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Keeping up with good time management

Rachel Barkume, RPR, CRR; Janine Ferren, RPR, CRR; Angela Connolly, RPR, CRR

Responses to a JCR Weekly poll question: How do you handle your time management?

  • 46.1% — Although my schedule changes daily, I try to keep an overall balance.
  • 16.4% — I do not have a plan, but I wish I did.
  • 15.1% — I keep a regular schedule.
  • 8.9% — A time management plan is not important to me.
  • 7.6% — I find that time management is more important since I am working at home more.
  • 5.9% — I practice a time management technique such as Pomodoro or time blocking.

Many court reporters and captioners have found a need to change their time management plans since the COVID-19 pandemic hit last March.

Barbara Niles, a freelance reporter in Pomona, Calif., said that commuting used to eat up two to five hours of her time because she works in the Los Angeles Metropolitan area. 

“I would get so frustrated!” she said. “I prayed a few times to ask God for some ideas on how to better make use of this wasted time. I tried the train to see if I could scope work during the commute, but it wasn’t always practical. Ultimately, I used public transportation in all its colorful varieties from August 2016 to Feb. 13, 2020.”

Niles said that since COVID has decreased the need for commuting, “I believe I am like that ill-prepared little kid who prays for snow on the eve prior to the day of the exam … and wakes up to snow! So do I ‘play in the snow,’ or do I ‘study for the test’?”

Pre-COVID, Niles said she worked 60 percent at home; now it’s probably 98 percent. She said she is grateful for the Internet, which makes earning a living still possible.

“I was so impressed and proud of how our industry put together a plan,” Niles said. “We made a plan! We taught each other! Isn’t that amazing? We then taught our attorneys and helped them.”

Jennifer Melius, RPR, a freelance reporter in Longmont, Colo., manages her time using timers.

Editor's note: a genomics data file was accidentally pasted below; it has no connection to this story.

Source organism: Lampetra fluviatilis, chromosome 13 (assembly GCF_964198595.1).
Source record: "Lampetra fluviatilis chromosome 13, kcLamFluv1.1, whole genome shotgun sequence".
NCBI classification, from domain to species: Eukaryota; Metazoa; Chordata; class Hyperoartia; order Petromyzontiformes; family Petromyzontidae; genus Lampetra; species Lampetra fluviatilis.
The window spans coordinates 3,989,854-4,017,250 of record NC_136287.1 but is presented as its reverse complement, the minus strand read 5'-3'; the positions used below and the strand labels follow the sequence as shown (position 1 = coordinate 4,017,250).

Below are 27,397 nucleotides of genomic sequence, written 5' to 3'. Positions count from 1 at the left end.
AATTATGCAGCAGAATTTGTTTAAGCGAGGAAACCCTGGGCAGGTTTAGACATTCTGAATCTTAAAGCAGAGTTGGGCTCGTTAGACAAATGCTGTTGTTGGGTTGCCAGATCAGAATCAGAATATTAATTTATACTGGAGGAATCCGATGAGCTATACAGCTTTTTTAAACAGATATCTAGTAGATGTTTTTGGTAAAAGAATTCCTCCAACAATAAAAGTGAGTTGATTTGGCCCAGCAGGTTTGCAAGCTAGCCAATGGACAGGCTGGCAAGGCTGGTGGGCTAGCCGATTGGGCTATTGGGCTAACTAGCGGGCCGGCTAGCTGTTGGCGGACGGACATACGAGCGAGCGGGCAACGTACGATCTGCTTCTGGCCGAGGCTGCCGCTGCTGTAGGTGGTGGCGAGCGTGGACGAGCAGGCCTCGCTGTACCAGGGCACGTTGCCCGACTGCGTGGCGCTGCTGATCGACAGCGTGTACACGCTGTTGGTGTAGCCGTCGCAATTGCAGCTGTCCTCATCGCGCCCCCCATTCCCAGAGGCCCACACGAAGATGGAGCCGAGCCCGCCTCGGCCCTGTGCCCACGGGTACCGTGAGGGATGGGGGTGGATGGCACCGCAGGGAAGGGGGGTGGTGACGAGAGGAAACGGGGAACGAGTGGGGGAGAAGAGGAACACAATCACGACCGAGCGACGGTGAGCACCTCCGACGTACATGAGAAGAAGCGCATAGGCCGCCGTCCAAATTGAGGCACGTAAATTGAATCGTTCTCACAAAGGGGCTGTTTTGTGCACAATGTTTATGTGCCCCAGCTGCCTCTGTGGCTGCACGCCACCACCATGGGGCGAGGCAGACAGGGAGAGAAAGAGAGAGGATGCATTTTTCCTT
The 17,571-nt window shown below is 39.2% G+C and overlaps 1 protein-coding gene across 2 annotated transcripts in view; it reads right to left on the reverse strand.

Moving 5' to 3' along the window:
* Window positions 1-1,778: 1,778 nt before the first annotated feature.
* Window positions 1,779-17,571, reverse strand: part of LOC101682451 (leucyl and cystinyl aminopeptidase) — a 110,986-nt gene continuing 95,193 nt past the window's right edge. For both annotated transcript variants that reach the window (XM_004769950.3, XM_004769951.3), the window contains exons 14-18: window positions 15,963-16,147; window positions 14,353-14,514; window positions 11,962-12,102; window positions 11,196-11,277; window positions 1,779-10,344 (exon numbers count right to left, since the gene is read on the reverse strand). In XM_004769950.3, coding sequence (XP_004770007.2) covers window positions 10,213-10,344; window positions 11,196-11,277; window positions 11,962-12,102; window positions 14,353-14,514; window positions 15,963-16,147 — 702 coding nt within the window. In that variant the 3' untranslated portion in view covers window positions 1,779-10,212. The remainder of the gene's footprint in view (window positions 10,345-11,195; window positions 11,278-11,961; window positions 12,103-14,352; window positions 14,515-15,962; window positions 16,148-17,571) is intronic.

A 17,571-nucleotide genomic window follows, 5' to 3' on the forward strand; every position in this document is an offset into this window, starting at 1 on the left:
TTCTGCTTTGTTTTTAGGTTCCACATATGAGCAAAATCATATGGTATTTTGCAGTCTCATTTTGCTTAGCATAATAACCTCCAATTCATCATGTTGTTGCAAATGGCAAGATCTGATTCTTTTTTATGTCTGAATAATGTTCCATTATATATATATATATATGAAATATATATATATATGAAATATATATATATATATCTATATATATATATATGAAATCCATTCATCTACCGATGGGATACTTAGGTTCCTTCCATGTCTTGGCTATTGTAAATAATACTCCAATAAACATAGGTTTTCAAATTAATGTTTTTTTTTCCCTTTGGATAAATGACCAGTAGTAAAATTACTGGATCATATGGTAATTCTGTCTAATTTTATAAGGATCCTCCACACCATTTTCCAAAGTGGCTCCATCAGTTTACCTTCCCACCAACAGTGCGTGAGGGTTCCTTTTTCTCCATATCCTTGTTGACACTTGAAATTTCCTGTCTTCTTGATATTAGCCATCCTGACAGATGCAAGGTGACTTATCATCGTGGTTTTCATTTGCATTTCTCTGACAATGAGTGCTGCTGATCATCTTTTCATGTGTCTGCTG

“If it’s a transcript edit day, I usually set my timer for one hour, and I focus only on editing during that hour,” Melius said. “I try not to look at emails or messages. After the hour is done, then I’ll spend 15 minutes reading emails and messages or just taking a break before I start my next hour of focused editing. If it’s a day with a lot of things on my to-do list, I’ll block out my time for the day first thing in the morning so I know what I need to be working on at specific times of the day to stay on track.” 

Melius said she feels she gets more done and feels more accomplished when she has a plan. The plan helps her keep a routine and a structure to her day, “especially now that I’m working from home almost exclusively and have all kinds of other things around the house that could distract me from work during the day.”

Janine Ferren, RPR, CRR, a freelance reporter in Fishers, Ind., said she works great under time pressure.

“If I have a deadline, I’m extremely efficient and make the best use of my time,” Ferren said. “If it’s just a regular day where I’m trying to get pages done, I tend to distract myself and end up wasting too much time. I don’t want to feel like I’m under pressure all the time, but I wish I could make better use of my time on a regular basis. That way I would be able to fit in things outside of work, like a regular exercise routine.”

The pandemic has caused her to focus more on the need for better time management.

“I recently joined a practice group and have added time to my daily schedule to practice,” Ferren said. “I see the difference it is making in my writing ability and also the fact that I now look forward to my practice period every day.”

Ferren knows how important a schedule can be to staying productive.

“Back when I was a young pup, I was a full-time college student and I went to court reporting school two nights a week at the same time,” she said. “I held down three part-time jobs, and I was dating my husband. I graduated with a bachelor’s degree in music and reported my first deposition two weeks later. How did I successfully accomplish all that? One word: Schedule. I had a definite schedule of where I needed to be every day, and I was able to accomplish all the things I needed to do.”